So why have nesting numbers dropped so much? Again I don’t know for certain but my educated guess is this. When any population begins to enter the exponential growth curve, that population is in danger from epidemics. The population density reaches a high enough point that a disease can rapidly spread because individuals  have a very high probability of encountering one of their own while sick and passing he sickness along. It is an unfortunate side effect of success. So getting back to Spot and his pneumonia I can speculate that 2014 was one of those disease outbreak years. (Which is not to say that this sickness was not a delayed “hit” from some long term effect of the oil spill. It may well have been.) If you add in the hit that the population took in 2010 from the oil spill, it is easy to see how dangerous a string of multiple hits can be on a recovering population. In fact, Dick did a paper on the mathematics of multiple hits on a population and how this can cause extinction back in 1993. The take home message is that all our optimism about Kemp’s Ridleys coming back from the brink of extinction must be tempered with caution. They aren’t there yet!

So what can any one of us do about the situation? As it happens GSML is trying to expand the responsible pier initiative to increase the numbers of Juveniles they can save. But their facilities were bursting with healthy hooked Kemp’s Ridleys last year and they need more rehab space. So you can make a donation that will directly help Kemp’s Ridley sea turtles. And if giving to GSML doesn’t suit you, please consider giving to another sea turtle rescue organization. It is we humans who got the Kemp’s Ridleys into their current mess. We can get them out. We just have to decide to do it. You can see the GSML fund raising drive linked below. And I can personally assure you this bunch works largely on volunteer labor and there are no big salaried executives and administrators. Your donations will go directly to help the Kemp’s Ridley (and other sea turtles) back from the brink of extinction.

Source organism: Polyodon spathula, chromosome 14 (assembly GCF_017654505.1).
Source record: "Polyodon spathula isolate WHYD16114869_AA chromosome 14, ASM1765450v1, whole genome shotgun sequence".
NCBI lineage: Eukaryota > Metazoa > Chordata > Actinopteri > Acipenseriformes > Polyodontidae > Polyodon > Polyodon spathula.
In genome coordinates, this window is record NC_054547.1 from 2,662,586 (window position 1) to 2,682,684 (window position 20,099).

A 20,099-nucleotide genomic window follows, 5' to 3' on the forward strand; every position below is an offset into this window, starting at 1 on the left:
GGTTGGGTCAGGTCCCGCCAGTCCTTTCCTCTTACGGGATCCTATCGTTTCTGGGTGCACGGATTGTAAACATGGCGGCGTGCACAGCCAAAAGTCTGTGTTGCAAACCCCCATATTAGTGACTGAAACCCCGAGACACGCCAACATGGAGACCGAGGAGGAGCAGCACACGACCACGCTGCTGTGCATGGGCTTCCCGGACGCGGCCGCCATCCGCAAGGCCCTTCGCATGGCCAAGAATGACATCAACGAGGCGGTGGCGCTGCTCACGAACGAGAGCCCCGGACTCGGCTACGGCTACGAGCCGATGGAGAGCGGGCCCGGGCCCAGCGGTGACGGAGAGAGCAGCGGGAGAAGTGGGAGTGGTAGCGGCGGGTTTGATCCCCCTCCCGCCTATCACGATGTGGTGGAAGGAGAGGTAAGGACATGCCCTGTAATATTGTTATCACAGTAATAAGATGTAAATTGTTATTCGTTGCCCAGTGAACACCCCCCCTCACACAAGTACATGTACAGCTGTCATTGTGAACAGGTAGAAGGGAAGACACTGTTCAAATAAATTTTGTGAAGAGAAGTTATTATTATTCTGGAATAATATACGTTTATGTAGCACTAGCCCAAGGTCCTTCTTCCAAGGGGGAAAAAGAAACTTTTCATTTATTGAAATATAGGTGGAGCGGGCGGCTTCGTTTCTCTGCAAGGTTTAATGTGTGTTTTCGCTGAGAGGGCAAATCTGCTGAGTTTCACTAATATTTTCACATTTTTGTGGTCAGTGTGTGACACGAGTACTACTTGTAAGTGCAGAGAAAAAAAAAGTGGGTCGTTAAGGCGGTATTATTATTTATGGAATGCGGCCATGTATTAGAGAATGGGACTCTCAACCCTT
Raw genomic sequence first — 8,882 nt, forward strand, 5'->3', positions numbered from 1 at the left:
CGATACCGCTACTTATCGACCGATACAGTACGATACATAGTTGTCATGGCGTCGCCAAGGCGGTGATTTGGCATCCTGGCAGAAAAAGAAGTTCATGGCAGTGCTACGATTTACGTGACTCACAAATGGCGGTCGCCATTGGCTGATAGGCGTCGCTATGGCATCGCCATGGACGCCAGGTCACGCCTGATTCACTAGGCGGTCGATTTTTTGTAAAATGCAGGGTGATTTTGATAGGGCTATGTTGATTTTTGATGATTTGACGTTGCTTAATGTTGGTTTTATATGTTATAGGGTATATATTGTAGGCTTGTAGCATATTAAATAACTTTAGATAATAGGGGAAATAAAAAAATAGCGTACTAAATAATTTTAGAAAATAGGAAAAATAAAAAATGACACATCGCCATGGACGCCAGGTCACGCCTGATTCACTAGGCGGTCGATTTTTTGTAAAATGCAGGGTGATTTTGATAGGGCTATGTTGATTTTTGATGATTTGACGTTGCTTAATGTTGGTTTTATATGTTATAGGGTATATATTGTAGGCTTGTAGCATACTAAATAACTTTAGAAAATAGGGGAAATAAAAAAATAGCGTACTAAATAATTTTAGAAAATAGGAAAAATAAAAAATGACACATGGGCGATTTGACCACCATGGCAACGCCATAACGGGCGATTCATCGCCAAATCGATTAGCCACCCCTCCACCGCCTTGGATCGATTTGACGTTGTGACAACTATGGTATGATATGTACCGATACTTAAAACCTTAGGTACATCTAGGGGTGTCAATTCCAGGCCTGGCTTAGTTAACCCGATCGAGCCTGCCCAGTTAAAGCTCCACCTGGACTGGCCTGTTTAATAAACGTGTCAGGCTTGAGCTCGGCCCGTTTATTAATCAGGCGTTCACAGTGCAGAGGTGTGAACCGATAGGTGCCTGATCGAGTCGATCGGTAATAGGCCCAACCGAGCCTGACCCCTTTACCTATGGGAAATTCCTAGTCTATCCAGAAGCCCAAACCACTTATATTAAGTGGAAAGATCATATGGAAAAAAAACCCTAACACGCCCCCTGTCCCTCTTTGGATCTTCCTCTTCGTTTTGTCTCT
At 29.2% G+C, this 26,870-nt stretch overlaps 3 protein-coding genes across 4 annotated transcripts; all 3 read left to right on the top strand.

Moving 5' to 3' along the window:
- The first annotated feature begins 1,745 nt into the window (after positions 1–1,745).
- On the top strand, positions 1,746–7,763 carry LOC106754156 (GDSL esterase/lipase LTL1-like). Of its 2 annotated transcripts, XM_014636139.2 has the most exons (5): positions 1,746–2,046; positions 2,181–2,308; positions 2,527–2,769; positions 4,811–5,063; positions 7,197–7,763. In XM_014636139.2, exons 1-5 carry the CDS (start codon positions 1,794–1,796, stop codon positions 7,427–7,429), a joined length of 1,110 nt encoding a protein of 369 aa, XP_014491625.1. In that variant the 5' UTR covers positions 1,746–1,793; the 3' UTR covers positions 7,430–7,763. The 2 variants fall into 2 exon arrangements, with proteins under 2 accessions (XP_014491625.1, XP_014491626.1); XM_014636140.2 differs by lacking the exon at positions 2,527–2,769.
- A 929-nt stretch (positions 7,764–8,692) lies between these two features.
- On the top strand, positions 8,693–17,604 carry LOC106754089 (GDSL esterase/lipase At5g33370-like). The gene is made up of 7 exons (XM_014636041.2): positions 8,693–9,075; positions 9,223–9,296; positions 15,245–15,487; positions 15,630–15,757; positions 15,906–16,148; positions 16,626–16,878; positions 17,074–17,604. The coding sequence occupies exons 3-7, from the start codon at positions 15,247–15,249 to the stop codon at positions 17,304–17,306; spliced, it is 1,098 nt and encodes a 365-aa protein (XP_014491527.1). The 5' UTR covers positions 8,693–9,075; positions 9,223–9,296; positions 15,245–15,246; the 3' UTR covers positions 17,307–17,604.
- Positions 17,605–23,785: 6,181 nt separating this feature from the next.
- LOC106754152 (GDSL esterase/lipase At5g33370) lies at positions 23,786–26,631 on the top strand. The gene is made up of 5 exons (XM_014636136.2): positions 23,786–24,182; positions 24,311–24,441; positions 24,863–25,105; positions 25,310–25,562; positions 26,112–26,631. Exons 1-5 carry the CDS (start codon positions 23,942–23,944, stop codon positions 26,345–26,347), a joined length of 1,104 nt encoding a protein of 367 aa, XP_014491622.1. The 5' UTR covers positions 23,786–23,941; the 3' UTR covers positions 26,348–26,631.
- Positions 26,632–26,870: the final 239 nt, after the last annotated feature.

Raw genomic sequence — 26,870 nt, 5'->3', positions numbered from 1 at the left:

You can donate here. And Tilt does not deduct a single penny from what GSML gets and if you use your debit card, you aren’t charged anything either. And give or not, please share the message and pass the information on.